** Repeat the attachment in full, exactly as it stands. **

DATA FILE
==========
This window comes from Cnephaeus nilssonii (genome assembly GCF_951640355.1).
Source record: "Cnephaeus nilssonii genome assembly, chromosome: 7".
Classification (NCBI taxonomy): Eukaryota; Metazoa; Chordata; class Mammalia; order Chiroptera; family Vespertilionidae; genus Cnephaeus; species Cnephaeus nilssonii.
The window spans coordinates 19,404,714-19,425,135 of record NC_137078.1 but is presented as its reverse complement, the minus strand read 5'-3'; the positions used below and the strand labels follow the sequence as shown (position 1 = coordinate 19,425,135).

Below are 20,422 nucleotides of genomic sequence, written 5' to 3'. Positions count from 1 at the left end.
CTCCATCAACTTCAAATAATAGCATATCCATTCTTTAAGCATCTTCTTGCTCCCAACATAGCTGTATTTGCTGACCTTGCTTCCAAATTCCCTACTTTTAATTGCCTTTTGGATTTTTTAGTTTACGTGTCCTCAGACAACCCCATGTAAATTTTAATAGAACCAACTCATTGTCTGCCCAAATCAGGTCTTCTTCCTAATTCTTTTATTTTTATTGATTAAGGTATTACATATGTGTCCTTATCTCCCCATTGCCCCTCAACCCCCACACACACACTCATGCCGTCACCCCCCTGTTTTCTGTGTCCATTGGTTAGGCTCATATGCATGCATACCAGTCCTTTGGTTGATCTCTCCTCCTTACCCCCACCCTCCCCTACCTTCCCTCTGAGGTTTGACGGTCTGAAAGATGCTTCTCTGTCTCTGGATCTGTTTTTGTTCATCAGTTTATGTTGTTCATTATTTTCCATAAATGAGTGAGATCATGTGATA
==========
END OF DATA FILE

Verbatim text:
This window comes from Cnephaeus nilssonii (genome assembly GCF_951640355.1).
Source record: "Cnephaeus nilssonii genome assembly, chromosome: 7".
Classification (NCBI taxonomy): Eukaryota; Metazoa; Chordata; class Mammalia; order Chiroptera; family Vespertilionidae; genus Cnephaeus; species Cnephaeus nilssonii.
The window spans coordinates 19,404,714-19,425,135 of record NC_137078.1 but is presented as its reverse complement, the minus strand read 5'-3'; the positions used below and the strand labels follow the sequence as shown (position 1 = coordinate 19,425,135).

Below are 20,422 nucleotides of genomic sequence, written 5' to 3'. Positions count from 1 at the left end.
CTCCATCAACTTCAAATAATAGCATATCCATTCTTTAAGCATCTTCTTGCTCCCAACATAGCTGTATTTGCTGACCTTGCTTCCAAATTCCCTACTTTTAATTGCCTTTTGGATTTTTTAGTTTACGTGTCCTCAGACAACCCCATGTAAATTTTAATAGAACCAACTCATTGTCTGCCCAAATCAGGTCTTCTTCCTAATTCTTTTATTTTTATTGATTAAGGTATTACATATGTGTCCTTATCTCCCCATTGCCCCTCAACCCCCACACACACACTCATGCCGTCACCCCCCTGTTTTCTGTGTCCATTGGTTAGGCTCATATGCATGCATACCAGTCCTTTGGTTGATCTCTCCTCCTTACCCCCACCCTCCCCTACCTTCCCTCTGAGGTTTGACGGTCTGAAAGATGCTTCTCTGTCTCTGGATCTGTTTTTGTTCATCAGTTTATGTTGTTCATTATTTTCCATAAATGAGTGAGATCATGTGATA